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Instructional Assumptions at a Baptist University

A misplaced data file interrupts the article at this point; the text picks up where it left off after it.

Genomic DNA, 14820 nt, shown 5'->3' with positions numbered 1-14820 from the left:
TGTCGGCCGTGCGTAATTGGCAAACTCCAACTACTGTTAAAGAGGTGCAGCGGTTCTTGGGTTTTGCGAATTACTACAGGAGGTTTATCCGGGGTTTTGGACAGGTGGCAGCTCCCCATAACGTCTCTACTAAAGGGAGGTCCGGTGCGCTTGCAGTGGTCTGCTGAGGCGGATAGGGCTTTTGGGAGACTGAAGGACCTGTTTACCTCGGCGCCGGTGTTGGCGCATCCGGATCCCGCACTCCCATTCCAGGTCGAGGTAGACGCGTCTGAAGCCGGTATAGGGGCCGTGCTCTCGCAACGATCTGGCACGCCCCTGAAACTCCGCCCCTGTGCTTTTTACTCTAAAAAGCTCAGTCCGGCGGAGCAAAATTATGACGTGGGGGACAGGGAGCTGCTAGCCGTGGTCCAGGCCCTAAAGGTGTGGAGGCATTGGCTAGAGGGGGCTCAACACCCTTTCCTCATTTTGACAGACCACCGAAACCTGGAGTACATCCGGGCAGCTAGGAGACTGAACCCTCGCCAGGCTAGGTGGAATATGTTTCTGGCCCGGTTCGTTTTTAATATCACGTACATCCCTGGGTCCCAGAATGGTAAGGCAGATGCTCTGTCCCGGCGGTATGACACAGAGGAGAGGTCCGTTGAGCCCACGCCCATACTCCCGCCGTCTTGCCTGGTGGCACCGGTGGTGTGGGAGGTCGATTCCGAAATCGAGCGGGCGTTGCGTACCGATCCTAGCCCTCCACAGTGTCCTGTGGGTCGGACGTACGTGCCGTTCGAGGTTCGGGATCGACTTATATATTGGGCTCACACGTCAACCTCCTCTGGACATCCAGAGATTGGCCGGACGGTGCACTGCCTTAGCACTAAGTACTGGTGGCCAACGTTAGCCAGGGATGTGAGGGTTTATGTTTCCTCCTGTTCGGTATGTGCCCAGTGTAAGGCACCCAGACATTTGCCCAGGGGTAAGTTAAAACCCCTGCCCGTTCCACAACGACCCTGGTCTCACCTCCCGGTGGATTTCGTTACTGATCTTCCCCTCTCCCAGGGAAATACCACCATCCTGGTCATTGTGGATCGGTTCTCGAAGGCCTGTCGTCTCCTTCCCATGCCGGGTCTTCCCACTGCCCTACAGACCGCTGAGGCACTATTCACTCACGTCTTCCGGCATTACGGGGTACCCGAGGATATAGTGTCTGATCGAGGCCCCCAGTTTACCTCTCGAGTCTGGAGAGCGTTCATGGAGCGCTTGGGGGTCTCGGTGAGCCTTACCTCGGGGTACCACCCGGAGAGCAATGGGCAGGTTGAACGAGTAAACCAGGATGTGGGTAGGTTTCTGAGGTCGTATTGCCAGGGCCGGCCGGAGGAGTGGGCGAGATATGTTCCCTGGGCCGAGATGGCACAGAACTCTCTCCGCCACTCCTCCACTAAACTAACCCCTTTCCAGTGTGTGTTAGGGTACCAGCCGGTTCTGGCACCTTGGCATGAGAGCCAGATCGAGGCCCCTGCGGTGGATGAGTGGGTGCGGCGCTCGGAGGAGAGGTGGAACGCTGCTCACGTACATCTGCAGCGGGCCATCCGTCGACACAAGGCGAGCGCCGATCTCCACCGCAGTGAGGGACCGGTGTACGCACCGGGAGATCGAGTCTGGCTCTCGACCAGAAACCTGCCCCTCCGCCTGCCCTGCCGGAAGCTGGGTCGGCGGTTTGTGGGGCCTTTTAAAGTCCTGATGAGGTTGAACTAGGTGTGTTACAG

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Effective certainty of an interpretation¶s adequate correspondence to reality results from validating the interpretation. o The standard for validating an interpretation is the one used by courts: reasonable doubt. For example, ³The interpretation that X means Y is valid, if it is true beyond a reasonable doubt.´ o An important step to take in validating an interpretation is to compare it to the collective result of validated interpretations, i.e., the consensus of interpreters across time and cultures. Ineffective navigation on this spiral may lead to a false certainty that one has obtained a true knowledge of reality, resulting in close-mindedness, intolerance, and spiritual abuse. Effective navigation on this spiral requires specific attitudes and actions: o Possessing a teachable spirit: A humble willingness to be corrected and to be wrong. o Acknowledging that everyone is at a different place on the spiral: Sympathy with the conclusions of other interpreters and patience with the pace of their journey on the spiral. o Recognizing that one¶s best friend on the spiral often is one¶s opponent, the one whose position opposes one¶s own. An opponent may lead one closer to the truth by presenting arguments and evidence which one¶s own position does not answer adequately or against which one¶s position cannot stand. In the course of grappling with these arguments and evidence, one will find oneself getting closer to the truth. Therefore, one should read widely and sympathetically from works written by those with whom one disagrees. o One must read texts sympathetically.  Sympathetic reading has the goal of understanding the positions that texts present. It refuses to read texts solely for the purpose of dismissing their positions by identifying the incompatibility of their positions with one¶s own position.  Sympathetic reading requires a knowledge of and identification with the author¶s story and, generally, therefore, identification with the author¶s position short of adoption.  Sympathetic reading rejects labels to describe an author or an author¶s position. Labels promote stereotypes that discourage understanding. Instead, they lead readers ignorantly to embrace or dismiss authors and their positions.  Evidence of sympathetic reading: y Being able to explain an author¶s position to the author¶s satisfaction. y Being able to cite positive aspects of an author¶s position. y Being able to refer someone to the precise place in an author¶s work where one may find the position of the author that one is representing. Experience, especially the experiences gained by living within other stories, is the most powerful force in transforming one¶s own story and, therefore, one¶s own interpretation of reality. The effect on one¶s story from reading, hearing, and viewing texts in the form of narrative or verse most closely resembles the transforming power resulting from the experience of living out one¶s story within other stories. o Narrative and verse cause readers to identify with their characters and these characters¶ stories. o Consequently, with an effect similar to living in a story that circumscribes or overlaps one¶s own, one¶s story is imperceptibly altered in the act of reading, hearing, and viewing texts in the form of narrative and verse. The members of the early church preserved the Scriptures, since they believed all of it² including narrative and verse, Old Testament and Gospels²was relevant for them and, therefore, succeeding generations.